FACT CHECK: Are Border Apprehensions Down 70% Since May, As Trump Says?
Brad Sylvester on November 25, 2019
During a Nov. 14 campaign rally in Bossier City, Louisiana, President Donald Trump claimed, “We have successfully reduced illegal crossings by more than 70 percent since May.”
— GOP (@GOP) November 15, 2019
In October, the U.S. Customs and Border Protection (CBP) reported 35,444 apprehensions at the southern border, down roughly 73 percent from 132,856 apprehensions in May.
Border Patrol agents at the southern border with Mexico apprehend approximately 1,300 migrants attempting to enter the U.S illegally per day. In fiscal 2019, Border Patrol made more than 851,000 border arrests – the highest number of arrests since fiscal 2007.
CBP reported only 35,444 apprehensions in October, the month with the most recent data. That figure is down more than 73 percent from May, when CBP reported 132,856 apprehensions. Border arrest numbers typically peak in the spring, when the weather is most favorable for crossings, only to decline in the summer and winter months, when temperatures are more extreme and less favorable for crossing.
(Credit: Brad Sylvester/ The Daily Caller News Foundation)
Additionally, October marked the first time in 18 months that the majority of apprehensions and “inadmissible aliens” was made up of Mexican nationals and not those from Northern Triangle countries, according to Acting Immigration and Customs Enforcement Commissioner Mark Morgan. Apprehensions of single adults also surpassed families.
Guatemala, Honduras and El Salvador make up the Northern Triangle. Migrants from these Central American countries have made up the majority of illegal border crossers in recent years.
“We have launched historic and unprecedented action to secure our border,” said Trump during the rally, touting the drop in apprehensions as evidence that policy changes implemented by his administration have successfully reduced illegal border crossings.
Back in January, the Trump administration implemented the Migrant Protection Protocols (MPP) program. The initiative, commonly referred to as Remain in Mexico, requires asylum seekers to go back to Mexico while their claims are processed in the U.S. immigration court system. Prior to its implementation, asylum seekers that illegally crossed the border prior to filing their claims were allowed to stay in the U.S. while their applications processed. (RELATED: Can Non-Citizens Apply For Asylum At A US Embassy?)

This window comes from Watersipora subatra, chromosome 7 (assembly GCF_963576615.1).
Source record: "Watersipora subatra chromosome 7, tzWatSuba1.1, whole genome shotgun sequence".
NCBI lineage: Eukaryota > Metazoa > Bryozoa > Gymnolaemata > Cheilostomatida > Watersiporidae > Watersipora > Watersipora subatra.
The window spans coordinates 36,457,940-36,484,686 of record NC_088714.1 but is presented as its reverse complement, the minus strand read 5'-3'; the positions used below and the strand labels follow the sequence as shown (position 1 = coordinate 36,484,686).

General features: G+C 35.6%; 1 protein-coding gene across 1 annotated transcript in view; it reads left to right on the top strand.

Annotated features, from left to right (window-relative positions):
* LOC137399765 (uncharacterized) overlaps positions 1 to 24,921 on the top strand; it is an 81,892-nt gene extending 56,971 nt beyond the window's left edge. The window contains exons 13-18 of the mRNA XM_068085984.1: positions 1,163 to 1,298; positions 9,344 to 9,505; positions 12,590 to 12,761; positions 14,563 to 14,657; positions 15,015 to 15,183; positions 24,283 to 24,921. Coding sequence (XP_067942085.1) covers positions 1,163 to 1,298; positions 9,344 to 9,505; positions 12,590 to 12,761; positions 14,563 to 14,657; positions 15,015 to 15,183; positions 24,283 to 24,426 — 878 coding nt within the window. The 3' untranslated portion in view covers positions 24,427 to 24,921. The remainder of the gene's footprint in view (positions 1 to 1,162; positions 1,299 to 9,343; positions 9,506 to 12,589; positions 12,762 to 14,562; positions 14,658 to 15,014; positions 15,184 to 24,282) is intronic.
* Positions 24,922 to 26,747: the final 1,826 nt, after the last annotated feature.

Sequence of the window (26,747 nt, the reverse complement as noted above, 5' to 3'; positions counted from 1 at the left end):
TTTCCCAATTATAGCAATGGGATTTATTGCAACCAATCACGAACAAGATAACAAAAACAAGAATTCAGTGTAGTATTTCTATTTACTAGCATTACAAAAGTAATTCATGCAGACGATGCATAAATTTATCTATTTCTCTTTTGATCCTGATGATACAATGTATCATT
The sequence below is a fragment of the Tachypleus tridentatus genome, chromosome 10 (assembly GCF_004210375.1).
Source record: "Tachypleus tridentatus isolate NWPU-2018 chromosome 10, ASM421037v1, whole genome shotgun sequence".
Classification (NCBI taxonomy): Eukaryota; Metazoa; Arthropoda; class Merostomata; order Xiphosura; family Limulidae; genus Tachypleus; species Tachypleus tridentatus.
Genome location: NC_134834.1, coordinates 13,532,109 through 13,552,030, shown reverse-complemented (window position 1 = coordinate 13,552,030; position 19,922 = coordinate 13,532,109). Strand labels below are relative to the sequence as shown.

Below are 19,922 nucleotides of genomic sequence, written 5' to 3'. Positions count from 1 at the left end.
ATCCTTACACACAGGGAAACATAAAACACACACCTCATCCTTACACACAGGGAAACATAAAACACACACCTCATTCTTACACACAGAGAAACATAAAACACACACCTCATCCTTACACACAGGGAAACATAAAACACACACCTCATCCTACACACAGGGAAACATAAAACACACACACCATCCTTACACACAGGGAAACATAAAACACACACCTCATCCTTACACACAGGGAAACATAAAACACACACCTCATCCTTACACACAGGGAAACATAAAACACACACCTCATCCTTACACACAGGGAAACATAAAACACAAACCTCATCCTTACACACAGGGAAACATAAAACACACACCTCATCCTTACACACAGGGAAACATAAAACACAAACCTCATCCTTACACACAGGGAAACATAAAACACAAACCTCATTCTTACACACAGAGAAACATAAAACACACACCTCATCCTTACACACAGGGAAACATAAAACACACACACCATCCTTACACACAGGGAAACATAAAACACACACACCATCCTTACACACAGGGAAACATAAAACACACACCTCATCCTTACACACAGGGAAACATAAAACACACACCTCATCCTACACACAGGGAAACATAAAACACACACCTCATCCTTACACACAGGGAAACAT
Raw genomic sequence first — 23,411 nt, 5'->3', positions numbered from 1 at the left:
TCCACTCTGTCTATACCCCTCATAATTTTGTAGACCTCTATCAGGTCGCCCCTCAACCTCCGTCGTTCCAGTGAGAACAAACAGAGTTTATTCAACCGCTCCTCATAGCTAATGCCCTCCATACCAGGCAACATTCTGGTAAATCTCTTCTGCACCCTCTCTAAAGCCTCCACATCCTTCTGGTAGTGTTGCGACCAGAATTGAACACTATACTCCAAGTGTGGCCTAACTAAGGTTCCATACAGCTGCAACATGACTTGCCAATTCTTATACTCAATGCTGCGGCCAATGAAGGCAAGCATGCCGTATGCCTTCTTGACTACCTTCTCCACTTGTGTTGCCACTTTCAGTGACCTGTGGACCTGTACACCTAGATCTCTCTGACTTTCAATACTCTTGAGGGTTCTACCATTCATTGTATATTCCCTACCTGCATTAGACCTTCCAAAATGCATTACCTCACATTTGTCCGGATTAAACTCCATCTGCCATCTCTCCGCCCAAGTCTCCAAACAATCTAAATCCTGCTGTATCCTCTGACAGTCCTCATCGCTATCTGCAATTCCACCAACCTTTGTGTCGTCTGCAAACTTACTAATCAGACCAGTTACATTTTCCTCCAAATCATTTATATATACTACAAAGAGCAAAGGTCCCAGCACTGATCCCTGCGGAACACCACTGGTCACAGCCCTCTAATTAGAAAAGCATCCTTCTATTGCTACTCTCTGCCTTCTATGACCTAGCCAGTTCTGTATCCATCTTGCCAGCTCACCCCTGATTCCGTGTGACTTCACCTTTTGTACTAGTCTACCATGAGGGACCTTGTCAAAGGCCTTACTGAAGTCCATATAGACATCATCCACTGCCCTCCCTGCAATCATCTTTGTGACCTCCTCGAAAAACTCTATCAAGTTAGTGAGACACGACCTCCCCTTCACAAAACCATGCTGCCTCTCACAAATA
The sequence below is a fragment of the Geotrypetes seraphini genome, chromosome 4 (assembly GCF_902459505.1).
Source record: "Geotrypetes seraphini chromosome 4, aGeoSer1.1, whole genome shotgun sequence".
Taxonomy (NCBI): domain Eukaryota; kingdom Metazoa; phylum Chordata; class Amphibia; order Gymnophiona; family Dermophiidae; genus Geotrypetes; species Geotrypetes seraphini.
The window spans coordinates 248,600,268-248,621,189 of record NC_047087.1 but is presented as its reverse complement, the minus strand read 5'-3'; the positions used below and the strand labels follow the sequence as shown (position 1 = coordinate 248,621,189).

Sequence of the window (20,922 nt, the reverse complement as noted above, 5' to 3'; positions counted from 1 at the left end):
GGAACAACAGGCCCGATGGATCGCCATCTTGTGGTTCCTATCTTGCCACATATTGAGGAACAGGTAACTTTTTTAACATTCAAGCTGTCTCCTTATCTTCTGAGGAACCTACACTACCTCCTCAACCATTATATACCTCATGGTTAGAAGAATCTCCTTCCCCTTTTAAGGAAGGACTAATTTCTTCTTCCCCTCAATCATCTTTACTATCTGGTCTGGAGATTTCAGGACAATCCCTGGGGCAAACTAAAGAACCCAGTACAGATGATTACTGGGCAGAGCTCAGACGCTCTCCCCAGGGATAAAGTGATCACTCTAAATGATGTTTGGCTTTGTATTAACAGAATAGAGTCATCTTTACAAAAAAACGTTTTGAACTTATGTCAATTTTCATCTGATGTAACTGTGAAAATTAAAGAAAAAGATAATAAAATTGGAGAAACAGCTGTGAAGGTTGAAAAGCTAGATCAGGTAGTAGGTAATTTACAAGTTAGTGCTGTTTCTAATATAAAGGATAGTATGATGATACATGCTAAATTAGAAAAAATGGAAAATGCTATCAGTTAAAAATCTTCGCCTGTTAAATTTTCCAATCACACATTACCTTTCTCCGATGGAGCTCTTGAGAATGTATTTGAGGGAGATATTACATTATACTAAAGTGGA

The MPP program has significantly contributed to the decrease in the number of illegal border crossings, according to immigrant think tanks and Trump administration officials. Metering, which restricts the number of migrants who can legally enter the U.S. and request asylum, and a slew of other policies have also played a role.
“The Migrant Protection Protocols has been a key component to the success we have had addressing the crisis,” said former Homeland Security Secretary Kevin McAleenan in an October statement. (RELATED: Does Illegal Immigration Cost The US More Than $100 Billion A Year?)
However, some asylum officers and immigration advocacy groups have criticized the policy for being unsafe and possibly illegal. “It places migrants in direct danger. They face high rates of kidnapping, murder, disappearances, extortion, and sexual violence – at the hands of organized crime and Mexican enforcement agencies,” reads an infographic from the Latin American Working Group, a nonprofit immigration advocacy group.
Morgan credited increased cooperation from the Northern Triangle countries and Mexico, which has stepped up deportations of migrants and increased enforcement on its southern border in recent months, with helping stem the flow of migrants across the U.S.-Mexico border as well.
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